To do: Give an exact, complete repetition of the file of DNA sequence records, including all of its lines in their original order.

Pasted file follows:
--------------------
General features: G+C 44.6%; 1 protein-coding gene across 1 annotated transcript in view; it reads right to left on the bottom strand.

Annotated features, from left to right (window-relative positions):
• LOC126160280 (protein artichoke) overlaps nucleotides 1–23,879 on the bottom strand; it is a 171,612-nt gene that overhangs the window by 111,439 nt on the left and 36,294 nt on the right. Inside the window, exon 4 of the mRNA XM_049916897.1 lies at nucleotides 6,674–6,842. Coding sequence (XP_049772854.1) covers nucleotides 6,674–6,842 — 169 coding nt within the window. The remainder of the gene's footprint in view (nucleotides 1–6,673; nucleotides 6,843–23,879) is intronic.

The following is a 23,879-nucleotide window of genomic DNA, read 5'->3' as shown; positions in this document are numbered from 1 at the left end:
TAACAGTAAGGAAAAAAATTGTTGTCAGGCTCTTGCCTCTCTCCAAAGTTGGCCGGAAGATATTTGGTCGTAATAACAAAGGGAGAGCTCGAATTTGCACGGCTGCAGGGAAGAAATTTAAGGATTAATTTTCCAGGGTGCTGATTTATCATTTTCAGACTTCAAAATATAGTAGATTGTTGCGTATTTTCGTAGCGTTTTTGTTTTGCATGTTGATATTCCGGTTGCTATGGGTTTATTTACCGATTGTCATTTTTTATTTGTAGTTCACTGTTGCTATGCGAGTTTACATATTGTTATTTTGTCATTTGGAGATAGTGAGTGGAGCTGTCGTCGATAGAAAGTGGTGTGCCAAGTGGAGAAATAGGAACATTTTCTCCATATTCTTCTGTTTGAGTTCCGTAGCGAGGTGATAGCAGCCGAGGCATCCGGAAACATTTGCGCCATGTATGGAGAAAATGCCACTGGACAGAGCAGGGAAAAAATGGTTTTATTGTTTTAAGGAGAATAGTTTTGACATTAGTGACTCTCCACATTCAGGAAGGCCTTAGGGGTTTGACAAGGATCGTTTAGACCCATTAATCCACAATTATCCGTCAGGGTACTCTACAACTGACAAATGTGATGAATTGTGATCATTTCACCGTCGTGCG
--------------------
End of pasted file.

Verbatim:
General features: G+C 44.6%; 1 protein-coding gene across 1 annotated transcript in view; it reads right to left on the bottom strand.

Annotated features, from left to right (window-relative positions):
• LOC126160280 (protein artichoke) overlaps nucleotides 1–23,879 on the bottom strand; it is a 171,612-nt gene that overhangs the window by 111,439 nt on the left and 36,294 nt on the right. Inside the window, exon 4 of the mRNA XM_049916897.1 lies at nucleotides 6,674–6,842. Coding sequence (XP_049772854.1) covers nucleotides 6,674–6,842 — 169 coding nt within the window. The remainder of the gene's footprint in view (nucleotides 1–6,673; nucleotides 6,843–23,879) is intronic.

The following is a 23,879-nucleotide window of genomic DNA, read 5'->3' as shown; positions in this document are numbered from 1 at the left end:
TAACAGTAAGGAAAAAAATTGTTGTCAGGCTCTTGCCTCTCTCCAAAGTTGGCCGGAAGATATTTGGTCGTAATAACAAAGGGAGAGCTCGAATTTGCACGGCTGCAGGGAAGAAATTTAAGGATTAATTTTCCAGGGTGCTGATTTATCATTTTCAGACTTCAAAATATAGTAGATTGTTGCGTATTTTCGTAGCGTTTTTGTTTTGCATGTTGATATTCCGGTTGCTATGGGTTTATTTACCGATTGTCATTTTTTATTTGTAGTTCACTGTTGCTATGCGAGTTTACATATTGTTATTTTGTCATTTGGAGATAGTGAGTGGAGCTGTCGTCGATAGAAAGTGGTGTGCCAAGTGGAGAAATAGGAACATTTTCTCCATATTCTTCTGTTTGAGTTCCGTAGCGAGGTGATAGCAGCCGAGGCATCCGGAAACATTTGCGCCATGTATGGAGAAAATGCCACTGGACAGAGCAGGGAAAAAATGGTTTTATTGTTTTAAGGAGAATAGTTTTGACATTAGTGACTCTCCACATTCAGGAAGGCCTTAGGGGTTTGACAAGGATCGTTTAGACCCATTAATCCACAATTATCCGTCAGGGTACTCTACAACTGACAAATGTGATGAATTGTGATCATTTCACCGTCGTGCG